This harmful traditional practice is one of the most unreported and most undocumented in the modern time. Proper scientific studies are very important to initiate local intervention and  to minimize morbidity.

TTB was rare in the past and remains even unheard of in the modern time. There appears to be no record of early physicians recognizing health importance of this cultural practice. Although the origin and history of the TTB is unknown, it’s believed to be part of ancient Arab and Egyptian traditional medicine.


An adult man with CLD (chronic liver disease) burned two occasions before coming to health facilities

Intervention Gap

There is increasing interest of researchers, humanitarian agencies and government policies, to discourage and show the ugly face of harmful traditional practices like FGM and early marriage and the likes to minimize its problem. But harmful traditional practices have many faces in different places and cultures and it seems that many dangerous practices  and traditions are still common in our societies. 

My suggestion is that as TTB is a harmful traditional practice (HTP), it should be grouped  with other HTPs like FGM,early marriage. Awareness creation at grassroots level in the public and warnings to burning therapist is just enough like any HTP.  There is huge money spent in this sector by federal and regional governments and NGOs each year.Therefore, solving TTB problem doesn’t demand additional expense.  

scientific gap

There is a little information known about TTB on present time and almost no single research done concerning this topic.

There is need to particularly determine the prevalence and associated complications of traditional therapeutic burning in the society of Somali state and east Africa at large. There is need to scientifically answer the questions why people go to traditional burning therapist before mainstream medical professionals? What are the magnitudes of this neglected harmful traditional practice? What is the driving interest of local traditional burning therapists to continuously burn people of their fellow human? Last but not least,, there is a research based need to forward the solution and pave the way of tackling this problem of “traditional kangaroo medicine”.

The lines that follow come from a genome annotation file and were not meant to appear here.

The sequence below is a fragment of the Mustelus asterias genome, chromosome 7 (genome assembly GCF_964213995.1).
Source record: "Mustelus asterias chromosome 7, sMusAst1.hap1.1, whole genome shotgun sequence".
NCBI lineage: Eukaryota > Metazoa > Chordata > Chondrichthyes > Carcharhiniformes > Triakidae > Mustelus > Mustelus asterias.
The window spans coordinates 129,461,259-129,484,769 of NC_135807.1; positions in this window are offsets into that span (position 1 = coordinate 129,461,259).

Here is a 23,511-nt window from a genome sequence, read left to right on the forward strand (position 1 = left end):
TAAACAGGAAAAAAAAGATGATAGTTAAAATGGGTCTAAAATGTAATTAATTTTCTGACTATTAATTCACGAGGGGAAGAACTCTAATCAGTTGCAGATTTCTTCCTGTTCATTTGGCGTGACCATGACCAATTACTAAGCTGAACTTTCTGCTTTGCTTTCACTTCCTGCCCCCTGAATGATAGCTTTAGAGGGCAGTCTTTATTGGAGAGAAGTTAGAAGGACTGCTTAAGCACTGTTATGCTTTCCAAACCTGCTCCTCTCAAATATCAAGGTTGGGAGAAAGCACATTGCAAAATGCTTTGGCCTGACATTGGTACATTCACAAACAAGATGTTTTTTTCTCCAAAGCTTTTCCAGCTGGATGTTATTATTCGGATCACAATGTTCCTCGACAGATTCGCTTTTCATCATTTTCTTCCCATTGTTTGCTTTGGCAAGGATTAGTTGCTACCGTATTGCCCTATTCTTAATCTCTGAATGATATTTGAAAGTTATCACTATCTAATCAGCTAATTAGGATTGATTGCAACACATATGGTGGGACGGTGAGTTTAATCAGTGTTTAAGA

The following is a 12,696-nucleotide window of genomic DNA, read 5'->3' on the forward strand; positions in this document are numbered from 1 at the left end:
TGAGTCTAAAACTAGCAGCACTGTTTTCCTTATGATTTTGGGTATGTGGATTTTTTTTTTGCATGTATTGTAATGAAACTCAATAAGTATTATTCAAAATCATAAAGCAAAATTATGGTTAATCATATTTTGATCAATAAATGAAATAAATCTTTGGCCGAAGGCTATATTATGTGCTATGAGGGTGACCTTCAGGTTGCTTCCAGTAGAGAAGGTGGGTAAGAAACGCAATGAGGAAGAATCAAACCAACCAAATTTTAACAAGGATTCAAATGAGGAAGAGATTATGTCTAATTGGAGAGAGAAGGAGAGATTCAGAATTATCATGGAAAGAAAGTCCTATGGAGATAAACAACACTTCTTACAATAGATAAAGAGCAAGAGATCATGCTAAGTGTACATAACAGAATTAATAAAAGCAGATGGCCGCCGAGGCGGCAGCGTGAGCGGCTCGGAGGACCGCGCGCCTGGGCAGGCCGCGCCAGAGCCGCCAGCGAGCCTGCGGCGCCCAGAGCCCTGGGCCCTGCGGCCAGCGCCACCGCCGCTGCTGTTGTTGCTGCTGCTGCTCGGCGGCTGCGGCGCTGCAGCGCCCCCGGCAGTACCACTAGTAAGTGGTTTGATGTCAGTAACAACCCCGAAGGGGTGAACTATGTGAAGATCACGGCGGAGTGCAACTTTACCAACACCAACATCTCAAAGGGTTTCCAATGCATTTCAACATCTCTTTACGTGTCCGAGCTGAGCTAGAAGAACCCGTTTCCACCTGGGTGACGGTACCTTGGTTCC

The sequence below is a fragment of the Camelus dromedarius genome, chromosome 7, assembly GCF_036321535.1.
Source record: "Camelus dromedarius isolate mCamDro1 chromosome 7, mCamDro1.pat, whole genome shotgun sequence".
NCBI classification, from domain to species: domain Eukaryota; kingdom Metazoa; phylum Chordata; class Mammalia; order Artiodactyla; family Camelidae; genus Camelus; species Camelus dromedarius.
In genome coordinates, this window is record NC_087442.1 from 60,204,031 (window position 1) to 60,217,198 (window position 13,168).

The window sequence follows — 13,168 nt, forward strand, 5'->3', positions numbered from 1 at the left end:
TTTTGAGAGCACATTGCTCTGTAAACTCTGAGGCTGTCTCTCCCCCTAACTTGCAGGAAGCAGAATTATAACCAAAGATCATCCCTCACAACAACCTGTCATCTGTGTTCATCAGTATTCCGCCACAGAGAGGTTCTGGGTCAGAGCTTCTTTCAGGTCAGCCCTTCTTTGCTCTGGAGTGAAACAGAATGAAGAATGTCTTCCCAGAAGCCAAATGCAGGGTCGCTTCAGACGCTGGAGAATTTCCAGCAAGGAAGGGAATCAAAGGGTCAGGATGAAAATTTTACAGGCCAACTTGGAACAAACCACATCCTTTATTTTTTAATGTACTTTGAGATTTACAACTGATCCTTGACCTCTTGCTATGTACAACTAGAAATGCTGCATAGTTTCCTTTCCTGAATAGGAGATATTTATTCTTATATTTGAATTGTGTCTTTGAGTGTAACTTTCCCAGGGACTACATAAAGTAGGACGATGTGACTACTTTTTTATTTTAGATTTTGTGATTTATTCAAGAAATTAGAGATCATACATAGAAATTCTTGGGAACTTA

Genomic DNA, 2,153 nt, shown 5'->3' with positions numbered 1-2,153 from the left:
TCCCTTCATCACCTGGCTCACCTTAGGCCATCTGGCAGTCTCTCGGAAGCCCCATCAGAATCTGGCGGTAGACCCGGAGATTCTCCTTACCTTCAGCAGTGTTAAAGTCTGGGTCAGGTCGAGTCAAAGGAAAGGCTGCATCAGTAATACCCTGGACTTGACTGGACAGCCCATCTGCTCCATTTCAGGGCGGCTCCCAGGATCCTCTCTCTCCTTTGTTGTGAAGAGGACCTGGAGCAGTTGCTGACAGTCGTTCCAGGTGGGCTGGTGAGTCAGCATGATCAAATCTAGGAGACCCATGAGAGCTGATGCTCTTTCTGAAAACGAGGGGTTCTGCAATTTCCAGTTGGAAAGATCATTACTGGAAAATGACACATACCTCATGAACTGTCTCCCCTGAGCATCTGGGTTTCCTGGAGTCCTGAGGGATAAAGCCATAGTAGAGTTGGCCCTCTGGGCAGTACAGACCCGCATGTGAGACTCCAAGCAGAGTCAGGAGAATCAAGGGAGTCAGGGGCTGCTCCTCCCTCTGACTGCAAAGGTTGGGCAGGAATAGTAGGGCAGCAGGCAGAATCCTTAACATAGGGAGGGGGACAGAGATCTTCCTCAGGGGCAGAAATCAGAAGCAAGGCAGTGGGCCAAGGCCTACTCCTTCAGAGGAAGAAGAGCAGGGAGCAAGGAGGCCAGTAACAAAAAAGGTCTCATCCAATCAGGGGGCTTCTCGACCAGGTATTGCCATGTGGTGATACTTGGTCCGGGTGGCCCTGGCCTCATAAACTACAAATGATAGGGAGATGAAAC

An important research proposal to answer the above question and to fill this scientific gap is in its final stage of development in Jigjiga University by a group of local doctors. I hope it will get approval soon.

Jigjiga University  is the only properly functioning university in the region as Kebridahar University is in  formation stage. So it is paramountly important to mobilize every resource to betterment of society. The research budget has to be tapped towards solving essential and indigenous problems of the region ( e.g. health, culture, economic, pastoral lives ) and forward solutions.


When I was a general practitioner working in the region, I found that  about 50 % of my patients were burned somehow before they come to my health facility. But I didn’t know  what name to use to describe this entity. I couldn’t simply call it burning. I have to differentiate it from accidental burn, not to say “abusive burn” the victims were 100% volunteers and willing to be burned. then I used this name “traditional therapeutic burning” to explain the new entity

Traditional: related with culture
Therapeutic: done for healing purpose
Burning: it’s an intentional burning using real fire

Dr Ahmed abdulahi 
dhagaxmadaw25@hotmail.com